It is the principal object to provide a new and improved turbine engine. More specifically, it is an object of the invention to provide a turbine engine with new and improved fuel injectors that are ideally suited for use in small turbine engines. It is also a principal object of the invention to provide a new and improved fuel injector.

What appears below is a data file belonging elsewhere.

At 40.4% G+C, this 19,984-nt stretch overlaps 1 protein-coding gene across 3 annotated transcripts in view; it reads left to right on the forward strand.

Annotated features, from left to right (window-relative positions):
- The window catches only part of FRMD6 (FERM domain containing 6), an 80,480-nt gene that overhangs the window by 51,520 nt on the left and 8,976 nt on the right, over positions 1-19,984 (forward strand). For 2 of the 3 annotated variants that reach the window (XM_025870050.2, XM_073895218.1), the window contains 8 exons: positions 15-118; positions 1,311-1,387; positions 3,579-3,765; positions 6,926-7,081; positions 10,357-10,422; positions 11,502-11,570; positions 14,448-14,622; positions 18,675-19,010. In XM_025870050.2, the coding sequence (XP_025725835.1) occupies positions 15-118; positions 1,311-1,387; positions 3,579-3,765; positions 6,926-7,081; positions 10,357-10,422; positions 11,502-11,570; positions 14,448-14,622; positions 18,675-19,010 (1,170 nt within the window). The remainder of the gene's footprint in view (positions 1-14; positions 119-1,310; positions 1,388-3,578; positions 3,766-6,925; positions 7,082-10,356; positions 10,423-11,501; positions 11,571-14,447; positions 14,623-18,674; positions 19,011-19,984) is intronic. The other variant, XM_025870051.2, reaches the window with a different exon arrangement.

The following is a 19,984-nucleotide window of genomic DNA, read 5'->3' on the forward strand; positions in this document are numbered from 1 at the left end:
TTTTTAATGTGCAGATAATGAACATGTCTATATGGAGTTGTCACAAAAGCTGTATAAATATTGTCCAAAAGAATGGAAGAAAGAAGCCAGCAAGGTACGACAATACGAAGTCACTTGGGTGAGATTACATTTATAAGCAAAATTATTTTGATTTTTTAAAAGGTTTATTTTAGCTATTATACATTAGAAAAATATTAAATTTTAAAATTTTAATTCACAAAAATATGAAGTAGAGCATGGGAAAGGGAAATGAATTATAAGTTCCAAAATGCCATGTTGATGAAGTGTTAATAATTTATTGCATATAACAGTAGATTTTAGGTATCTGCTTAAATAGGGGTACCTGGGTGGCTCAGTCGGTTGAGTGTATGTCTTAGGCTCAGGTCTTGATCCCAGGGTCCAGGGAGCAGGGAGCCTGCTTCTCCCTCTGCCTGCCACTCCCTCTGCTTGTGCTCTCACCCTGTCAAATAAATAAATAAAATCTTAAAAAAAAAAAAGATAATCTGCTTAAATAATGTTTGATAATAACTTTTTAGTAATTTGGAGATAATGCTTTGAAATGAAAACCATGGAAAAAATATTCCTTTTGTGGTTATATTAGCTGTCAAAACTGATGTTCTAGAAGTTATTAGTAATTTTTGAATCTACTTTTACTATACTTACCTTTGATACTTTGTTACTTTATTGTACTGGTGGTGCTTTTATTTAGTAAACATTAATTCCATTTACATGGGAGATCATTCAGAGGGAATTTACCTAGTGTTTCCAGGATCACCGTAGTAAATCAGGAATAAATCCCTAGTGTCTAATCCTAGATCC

According to one facet of the invention, the foregoing objects are achieved in a turbine engine including a rotatable turbine wheel, a rotary compressor coupled to the turbine wheel, and an annular combustor for receiving compressed air from the compressor and fuel from a fuel source and burning the same to provide gasses of combustion to drive the turbine wheel. The combustor includes a radially inner annular combustion zone surrounded by a radially outer annular compressed air manifold defined by spaced inner and outer walls with the inner wall defining the outer extremity of the combustion zone. A plurality of angularly spaced injector assemblies are mounted on the outer wall and extend through the inner wall into the combustion zone. Each injector assembly includes an elongated body having a hollow interior with a port at one end opening into the combustion zone generally tangentially thereto. A venturi surface is disposed in the hollow interior just inwardly of the port and the body further includes at least one inlet to the hollow interior located in a side of the body between the inner and outer walls. A fuel injecting tube is disposed within the hollow interior and terminates within the hollow interior adjacent the port in an open end in alignment with the open end and generally tangential to the combustion zone. The open end of the tube is located as close to the venturi surface as is possible without the tube substantially increasing the resistance of the flow of air from the hollow interior through the port.